Understanding and Living With Color Deficiency



A color deficiency is what most people mistakenly refer to as color blindness. Labeling an individual as color blind is inaccurate because overall a person’s eyes function properly. The individual is able to detect, focus on and process images. Except for the condition called monochromacy, an affected person is not blind to color.

An individual with a color defect has difficulty distinguishing hues. Such a problem stems from the specialized cell receptors in the eyes called cones. Three different cones contain pigments that absorb various amounts of light. Wavelengths determine the amount of pigmentation the cones absorb and the absorption determines how the eye detects and blends the primary colors of red, green, blue and yellow.

Types of color deficiency

The hereditary forms of color deficiency fall into 3 categories: monochromacy, dichromacy and anomalous trichromacy.

* Monochromacy means that a person is not capable of seeing any hue. It is the truest example of color blindness. An affected individual sees the world around him in black and white and shades of gray. This results from an absence or deficiency in the eye’s cone receptor.

* A person with dichromacy can distinguish hues so the defect is not quite as significant. Hues result as the eye’s receptors react to the various wavelengths they continually receive. There are 3 forms of dichromacy and the differences between each involve the colors that can be detected.

For example, protonopia and dueteranopia mean that a person has difficulty distinguishing red/green/yellow but can see blue and yellow. The defect referred to as tritanopia is opposite: blues and yellows cannot be distinguished however reds and greens can. This latter condition is rarer and those with tritanopia find it easier to adjust to the world around them.

* Those with anomalous trichromacy can distinguish hues, and can do this better than those with dichromacy. In fact some individuals are barely aware they have a color defect. The two categories of trichromacy include protanomaly and deuteranomaly.

The only type of color defect that is not hereditary is tritanomaly.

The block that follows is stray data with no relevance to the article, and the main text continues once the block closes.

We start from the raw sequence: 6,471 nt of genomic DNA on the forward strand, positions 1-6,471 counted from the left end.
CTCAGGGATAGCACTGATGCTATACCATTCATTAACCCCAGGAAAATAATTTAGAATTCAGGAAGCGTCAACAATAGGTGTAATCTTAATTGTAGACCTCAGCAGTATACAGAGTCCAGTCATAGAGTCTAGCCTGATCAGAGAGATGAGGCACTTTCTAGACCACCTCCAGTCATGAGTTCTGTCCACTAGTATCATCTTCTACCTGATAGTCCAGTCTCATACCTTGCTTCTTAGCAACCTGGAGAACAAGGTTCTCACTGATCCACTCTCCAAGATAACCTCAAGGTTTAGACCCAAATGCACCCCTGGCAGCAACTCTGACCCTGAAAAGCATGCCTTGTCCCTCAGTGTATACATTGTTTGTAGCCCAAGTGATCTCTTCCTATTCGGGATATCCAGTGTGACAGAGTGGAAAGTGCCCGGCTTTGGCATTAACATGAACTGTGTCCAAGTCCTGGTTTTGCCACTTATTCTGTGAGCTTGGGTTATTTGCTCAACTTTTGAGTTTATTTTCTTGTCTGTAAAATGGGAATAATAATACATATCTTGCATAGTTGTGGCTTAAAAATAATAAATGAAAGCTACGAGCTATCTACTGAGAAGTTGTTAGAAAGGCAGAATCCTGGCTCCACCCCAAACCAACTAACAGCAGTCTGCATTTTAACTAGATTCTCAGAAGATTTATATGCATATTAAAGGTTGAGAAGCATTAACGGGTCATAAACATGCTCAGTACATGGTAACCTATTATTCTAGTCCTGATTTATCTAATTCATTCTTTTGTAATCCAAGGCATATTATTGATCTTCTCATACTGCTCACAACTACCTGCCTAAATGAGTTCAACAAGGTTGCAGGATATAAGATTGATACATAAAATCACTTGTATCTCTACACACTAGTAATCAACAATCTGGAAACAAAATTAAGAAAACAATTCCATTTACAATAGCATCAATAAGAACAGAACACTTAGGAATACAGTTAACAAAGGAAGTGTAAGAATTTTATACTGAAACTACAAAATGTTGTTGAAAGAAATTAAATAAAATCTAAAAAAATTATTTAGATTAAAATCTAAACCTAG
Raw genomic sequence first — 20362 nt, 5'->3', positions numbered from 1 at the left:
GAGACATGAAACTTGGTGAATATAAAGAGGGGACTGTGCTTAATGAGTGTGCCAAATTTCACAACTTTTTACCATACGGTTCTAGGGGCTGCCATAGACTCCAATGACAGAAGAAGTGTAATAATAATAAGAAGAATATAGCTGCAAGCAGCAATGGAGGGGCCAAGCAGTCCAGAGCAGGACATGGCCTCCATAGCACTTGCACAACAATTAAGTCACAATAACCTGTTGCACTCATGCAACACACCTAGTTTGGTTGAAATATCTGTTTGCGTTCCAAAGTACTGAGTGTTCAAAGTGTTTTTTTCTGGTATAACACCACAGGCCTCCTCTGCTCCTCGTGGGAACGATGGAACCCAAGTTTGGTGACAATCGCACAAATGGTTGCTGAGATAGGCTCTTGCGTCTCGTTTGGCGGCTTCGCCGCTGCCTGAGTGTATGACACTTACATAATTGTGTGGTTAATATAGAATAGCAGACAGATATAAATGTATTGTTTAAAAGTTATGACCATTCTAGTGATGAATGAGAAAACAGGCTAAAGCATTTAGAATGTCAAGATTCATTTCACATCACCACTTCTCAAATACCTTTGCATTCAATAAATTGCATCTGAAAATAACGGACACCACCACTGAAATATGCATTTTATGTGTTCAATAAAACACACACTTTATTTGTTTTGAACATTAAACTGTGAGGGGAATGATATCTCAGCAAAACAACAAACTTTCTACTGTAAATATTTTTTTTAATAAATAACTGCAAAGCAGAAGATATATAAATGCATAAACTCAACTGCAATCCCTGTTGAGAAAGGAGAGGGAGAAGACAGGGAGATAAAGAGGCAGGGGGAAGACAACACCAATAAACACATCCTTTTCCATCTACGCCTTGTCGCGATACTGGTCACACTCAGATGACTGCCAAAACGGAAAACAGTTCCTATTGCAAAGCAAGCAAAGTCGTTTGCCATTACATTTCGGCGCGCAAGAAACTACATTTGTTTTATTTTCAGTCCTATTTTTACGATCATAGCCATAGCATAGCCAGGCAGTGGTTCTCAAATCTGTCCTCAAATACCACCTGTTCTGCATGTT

Living with a Color Defect

The majority of individuals affected by a color defect are affected from the moment they are born. Early detection is crucial so that accommodations can be made to ensure that impacts to a child’s learning and development, in particular his perception of color, are limited. Adults with color defects find that some career paths are unattainable.

A color defect cannot be ‘cured’ therefore lifestyle modifications are necessary. Individuals learn to cope in a color-coded world by learning which colors belong where. A color deficiency doesn’t prevent a person from operating a motor vehicle, however, an affected individual needs to learn and recognize roadways signs and their respective meanings. For example, he must memorize that the light at the top of traffic signal is always red, that green is on bottom and yellow is in the middle.

Those with a color deficiency can benefit from having others help rearrange and organize their clothing. Doing so can eliminate the sometimes embarrassing situation of wearing mismatched colors of clothing.

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NOTE: The contents in this blog are for informational purposes only, and should not be construed as medical advice, diagnosis, treatment or a substitute for professional care. Always seek the advice of your physician or other qualified health professional before making changes to any existing treatment or program. Some of the information presented in this blog may already be out of date.
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